Celeb Watch: Glanced at the visitor’s book while at the reception, which was signed by one Kamlesh M. Pattni (Paul) two days before I arrived. He has acquired one bad habit that our parliamentarians have – while hotel guest sign and comment on a single line of the visitor’s book, MP’s – like Wekesa, Wetangula, Uhuru, Ruto, Godana, Njoki, Kiraitu – all sign an entire page of the visitors’ book, making their rhetorical lame comments on the hotel service visible to all.

I want to be Minister: I’d never have visited this resort and paid out of my pocket, but the company is paying – so am here. I now realise the beauty of being a Kenyan cabinet minister. You acquire mysterious wealth, people forget briefcases of cash in your office, you have all your bills paid for (limousine, bodyguards, house, cell phone, fuel, other benefits), you get a bonus every two years for being loyal to your boss, and most important whenever you need to go on holiday, there’s always someone (taxpayer or lobbyist) willing to pay you for that (first-class accommodation & airfare, daily pocket allowances)

Blog-less: There was so much to write about over the weekend, but I’ll have to wait till mid-week. The hotel has no internet access, though I did see one complaint (4 pages long) by a French tourist in the visitor’s book – he was mad about the room& dining service, he hadn’t seen a hippo during his stay, his bathroom floor was wet, and he was charged $1 for two minutes internet access.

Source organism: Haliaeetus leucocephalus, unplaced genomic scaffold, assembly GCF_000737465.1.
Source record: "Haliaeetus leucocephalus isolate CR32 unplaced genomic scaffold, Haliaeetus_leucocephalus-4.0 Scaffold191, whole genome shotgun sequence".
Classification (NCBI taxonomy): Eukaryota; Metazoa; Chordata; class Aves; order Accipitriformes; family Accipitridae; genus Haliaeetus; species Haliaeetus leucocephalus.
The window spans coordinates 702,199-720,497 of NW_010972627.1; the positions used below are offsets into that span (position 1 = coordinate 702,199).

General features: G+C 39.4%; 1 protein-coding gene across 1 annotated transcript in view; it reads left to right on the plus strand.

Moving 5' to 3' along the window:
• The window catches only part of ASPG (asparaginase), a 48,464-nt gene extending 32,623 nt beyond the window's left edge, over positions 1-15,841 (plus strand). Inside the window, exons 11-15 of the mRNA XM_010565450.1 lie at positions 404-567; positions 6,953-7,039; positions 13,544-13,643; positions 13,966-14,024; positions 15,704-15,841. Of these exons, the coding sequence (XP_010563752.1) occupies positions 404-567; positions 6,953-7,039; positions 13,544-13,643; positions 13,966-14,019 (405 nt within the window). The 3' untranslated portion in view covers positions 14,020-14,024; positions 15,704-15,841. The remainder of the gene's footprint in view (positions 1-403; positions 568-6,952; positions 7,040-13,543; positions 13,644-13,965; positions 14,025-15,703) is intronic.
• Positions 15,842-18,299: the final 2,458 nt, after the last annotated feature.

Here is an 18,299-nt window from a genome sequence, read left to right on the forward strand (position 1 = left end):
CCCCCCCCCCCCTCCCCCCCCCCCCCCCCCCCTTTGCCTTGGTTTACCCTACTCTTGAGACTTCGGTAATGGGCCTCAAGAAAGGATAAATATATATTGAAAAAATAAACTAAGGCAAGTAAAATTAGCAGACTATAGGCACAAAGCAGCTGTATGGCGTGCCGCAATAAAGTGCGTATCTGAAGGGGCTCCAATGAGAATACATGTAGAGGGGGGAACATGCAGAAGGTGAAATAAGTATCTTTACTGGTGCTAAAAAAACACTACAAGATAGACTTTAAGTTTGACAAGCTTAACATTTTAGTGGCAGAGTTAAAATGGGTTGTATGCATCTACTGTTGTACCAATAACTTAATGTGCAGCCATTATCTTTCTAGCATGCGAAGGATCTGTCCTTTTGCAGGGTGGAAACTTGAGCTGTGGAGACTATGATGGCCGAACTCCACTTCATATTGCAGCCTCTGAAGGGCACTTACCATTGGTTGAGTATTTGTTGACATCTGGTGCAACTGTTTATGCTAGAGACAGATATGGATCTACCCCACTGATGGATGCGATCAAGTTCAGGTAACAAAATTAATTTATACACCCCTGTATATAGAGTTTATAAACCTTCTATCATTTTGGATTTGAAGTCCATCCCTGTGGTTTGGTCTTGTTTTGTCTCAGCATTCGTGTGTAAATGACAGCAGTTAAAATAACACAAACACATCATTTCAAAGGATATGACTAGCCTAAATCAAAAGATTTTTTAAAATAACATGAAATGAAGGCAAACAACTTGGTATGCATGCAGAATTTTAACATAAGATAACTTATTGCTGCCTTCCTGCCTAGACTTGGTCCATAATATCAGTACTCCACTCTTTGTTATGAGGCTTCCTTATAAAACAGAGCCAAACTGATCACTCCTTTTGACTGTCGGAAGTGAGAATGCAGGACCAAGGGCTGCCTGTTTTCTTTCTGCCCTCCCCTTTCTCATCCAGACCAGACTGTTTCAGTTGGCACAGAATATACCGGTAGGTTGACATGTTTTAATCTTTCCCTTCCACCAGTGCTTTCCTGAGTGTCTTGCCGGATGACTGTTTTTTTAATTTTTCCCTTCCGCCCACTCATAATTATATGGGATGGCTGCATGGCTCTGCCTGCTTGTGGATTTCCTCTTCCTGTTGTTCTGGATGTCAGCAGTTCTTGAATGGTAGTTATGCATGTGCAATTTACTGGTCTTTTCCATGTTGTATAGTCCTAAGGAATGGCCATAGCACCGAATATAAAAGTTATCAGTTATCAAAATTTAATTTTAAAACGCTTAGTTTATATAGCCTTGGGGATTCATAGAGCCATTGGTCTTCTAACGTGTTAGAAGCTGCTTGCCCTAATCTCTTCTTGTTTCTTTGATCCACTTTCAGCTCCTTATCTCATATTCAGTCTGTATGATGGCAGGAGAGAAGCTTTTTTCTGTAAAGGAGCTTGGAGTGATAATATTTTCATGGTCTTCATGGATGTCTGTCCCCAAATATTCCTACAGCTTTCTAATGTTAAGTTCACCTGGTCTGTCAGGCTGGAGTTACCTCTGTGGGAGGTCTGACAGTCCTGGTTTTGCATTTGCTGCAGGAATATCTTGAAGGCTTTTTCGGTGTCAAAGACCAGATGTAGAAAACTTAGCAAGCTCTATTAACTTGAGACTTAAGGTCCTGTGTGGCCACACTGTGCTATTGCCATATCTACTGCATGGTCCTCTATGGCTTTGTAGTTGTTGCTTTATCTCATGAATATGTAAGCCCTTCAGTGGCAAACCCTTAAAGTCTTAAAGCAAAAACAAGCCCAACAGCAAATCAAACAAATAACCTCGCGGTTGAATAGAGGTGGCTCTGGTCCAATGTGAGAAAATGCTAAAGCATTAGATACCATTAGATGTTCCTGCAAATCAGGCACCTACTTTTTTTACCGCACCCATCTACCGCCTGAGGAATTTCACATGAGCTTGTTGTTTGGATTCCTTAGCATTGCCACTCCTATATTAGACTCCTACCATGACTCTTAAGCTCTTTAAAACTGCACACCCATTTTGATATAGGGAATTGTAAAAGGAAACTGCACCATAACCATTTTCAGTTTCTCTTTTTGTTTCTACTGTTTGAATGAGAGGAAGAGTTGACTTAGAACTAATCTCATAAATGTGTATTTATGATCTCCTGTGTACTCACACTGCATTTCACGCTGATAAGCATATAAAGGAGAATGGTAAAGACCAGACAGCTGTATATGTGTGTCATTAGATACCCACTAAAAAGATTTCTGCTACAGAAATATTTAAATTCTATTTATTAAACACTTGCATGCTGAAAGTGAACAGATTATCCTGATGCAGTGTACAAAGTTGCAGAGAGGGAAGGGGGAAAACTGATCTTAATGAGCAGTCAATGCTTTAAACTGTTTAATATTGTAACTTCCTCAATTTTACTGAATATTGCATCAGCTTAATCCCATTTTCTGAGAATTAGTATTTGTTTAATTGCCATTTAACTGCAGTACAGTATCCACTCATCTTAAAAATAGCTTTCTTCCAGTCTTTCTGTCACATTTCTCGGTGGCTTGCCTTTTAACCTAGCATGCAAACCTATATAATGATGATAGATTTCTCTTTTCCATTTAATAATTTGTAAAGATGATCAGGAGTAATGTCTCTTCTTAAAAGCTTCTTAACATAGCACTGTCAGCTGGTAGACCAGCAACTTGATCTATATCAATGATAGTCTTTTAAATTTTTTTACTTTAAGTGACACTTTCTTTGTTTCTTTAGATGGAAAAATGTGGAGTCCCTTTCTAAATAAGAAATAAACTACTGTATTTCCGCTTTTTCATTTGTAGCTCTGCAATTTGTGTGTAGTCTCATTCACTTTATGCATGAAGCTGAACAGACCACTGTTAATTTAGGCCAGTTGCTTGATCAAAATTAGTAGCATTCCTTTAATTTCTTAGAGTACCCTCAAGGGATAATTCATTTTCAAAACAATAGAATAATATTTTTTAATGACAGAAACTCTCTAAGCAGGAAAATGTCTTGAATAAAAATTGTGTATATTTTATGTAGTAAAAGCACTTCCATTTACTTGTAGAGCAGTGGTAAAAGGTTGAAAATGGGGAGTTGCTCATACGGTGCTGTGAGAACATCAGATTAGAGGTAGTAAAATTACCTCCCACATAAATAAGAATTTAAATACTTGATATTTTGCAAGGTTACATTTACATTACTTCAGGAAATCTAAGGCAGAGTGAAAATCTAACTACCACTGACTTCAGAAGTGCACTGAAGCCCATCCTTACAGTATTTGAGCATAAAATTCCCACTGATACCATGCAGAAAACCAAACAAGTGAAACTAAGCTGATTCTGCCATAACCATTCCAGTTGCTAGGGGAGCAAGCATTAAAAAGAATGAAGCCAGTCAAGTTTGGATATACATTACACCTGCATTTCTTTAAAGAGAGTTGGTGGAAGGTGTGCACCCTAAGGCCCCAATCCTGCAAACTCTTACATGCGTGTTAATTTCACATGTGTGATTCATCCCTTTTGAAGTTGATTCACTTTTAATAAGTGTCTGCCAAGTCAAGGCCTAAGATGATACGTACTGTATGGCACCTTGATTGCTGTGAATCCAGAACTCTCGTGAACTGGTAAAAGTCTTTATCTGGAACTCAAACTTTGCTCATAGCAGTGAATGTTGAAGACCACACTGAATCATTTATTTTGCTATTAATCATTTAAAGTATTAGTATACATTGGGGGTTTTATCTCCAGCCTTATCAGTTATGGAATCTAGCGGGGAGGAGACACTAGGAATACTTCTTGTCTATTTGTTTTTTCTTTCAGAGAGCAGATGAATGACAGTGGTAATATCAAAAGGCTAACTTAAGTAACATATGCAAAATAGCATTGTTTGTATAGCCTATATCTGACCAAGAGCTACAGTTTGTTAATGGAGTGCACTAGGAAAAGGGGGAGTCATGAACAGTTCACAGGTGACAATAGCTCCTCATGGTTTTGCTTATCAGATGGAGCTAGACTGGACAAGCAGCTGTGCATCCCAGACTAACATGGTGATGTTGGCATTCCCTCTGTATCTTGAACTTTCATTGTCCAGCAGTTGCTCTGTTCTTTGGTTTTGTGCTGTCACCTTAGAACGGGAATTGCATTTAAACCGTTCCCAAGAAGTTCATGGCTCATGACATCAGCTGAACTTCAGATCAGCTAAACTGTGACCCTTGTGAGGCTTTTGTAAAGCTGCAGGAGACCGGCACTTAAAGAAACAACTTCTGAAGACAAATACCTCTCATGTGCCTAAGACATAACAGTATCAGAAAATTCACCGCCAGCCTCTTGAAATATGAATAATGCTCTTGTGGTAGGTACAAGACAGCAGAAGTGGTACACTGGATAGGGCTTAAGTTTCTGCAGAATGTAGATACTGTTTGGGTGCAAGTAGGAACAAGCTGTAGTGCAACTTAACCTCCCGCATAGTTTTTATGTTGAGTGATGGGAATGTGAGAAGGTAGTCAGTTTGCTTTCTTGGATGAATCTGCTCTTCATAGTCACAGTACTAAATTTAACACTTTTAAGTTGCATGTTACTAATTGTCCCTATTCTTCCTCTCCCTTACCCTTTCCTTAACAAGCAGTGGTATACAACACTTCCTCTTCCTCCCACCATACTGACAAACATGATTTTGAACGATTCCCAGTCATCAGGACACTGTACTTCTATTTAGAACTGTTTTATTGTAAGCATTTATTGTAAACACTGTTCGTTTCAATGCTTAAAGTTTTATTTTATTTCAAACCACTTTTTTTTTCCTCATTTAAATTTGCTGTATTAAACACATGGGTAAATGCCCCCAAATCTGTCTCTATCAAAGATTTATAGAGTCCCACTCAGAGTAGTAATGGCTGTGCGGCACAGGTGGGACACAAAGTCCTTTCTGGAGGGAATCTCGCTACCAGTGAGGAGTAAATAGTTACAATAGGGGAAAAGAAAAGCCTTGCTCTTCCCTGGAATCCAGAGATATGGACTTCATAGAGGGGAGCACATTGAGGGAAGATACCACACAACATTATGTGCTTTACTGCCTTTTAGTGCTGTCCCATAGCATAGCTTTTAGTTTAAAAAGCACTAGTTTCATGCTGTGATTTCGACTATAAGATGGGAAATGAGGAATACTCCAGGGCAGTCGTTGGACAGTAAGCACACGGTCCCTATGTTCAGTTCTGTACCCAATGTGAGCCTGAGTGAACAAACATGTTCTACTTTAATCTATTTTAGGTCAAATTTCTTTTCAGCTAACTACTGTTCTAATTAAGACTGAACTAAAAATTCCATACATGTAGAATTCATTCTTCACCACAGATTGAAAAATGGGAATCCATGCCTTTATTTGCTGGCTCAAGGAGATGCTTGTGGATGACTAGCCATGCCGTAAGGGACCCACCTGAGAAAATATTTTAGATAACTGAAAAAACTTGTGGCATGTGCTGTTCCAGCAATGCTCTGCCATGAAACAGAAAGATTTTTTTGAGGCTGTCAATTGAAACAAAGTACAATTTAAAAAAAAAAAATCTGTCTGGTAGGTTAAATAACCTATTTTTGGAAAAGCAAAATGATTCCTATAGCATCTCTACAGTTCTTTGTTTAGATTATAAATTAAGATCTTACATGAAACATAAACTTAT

Dumbest Move: Going swimming alone after sunset in the Hotel Pool – swimming in the deep end, I forgot that I had my glasses on and they sunk to the bottom of the pool. I had to spend 15 minutes searching the bottom of the pool until the pool boy was called – he found my glasses after about 3 dives.

Best move: Taking a one-hour boat-ride across Lake Naivasha. Saw dozens of hippo herds and birds, and learnt so much about life around the beautiful lake from our boat pilot. One day, Kenyans will stop building houses in shags, and they will come and build waterfront houses around Lake Naivasha.

Overall: Was a great weekend with beautiful sight, despite some office politics. I even came up with an idea for a new company – hopefully, it will provide my retirement package in 30 years – then I can return here.

Speed Trap in Naivasha

Anyone driving to Nakuru should be aware that there is a speed trap. It’s situated just before Naivasha as you descend on the last section of good road (many people cruise at above 140 Kmh) You have to pay a bond of Kshs 3,000 (not a bribe) to enable you to continue with your journey, otherwise your car will be impounded and you will go to jail till your case is heard. The operation is manned by a special police unit (not Naivasha cops) and if you live in the US or Canada, check out speedtrap.org for speed traps in your area.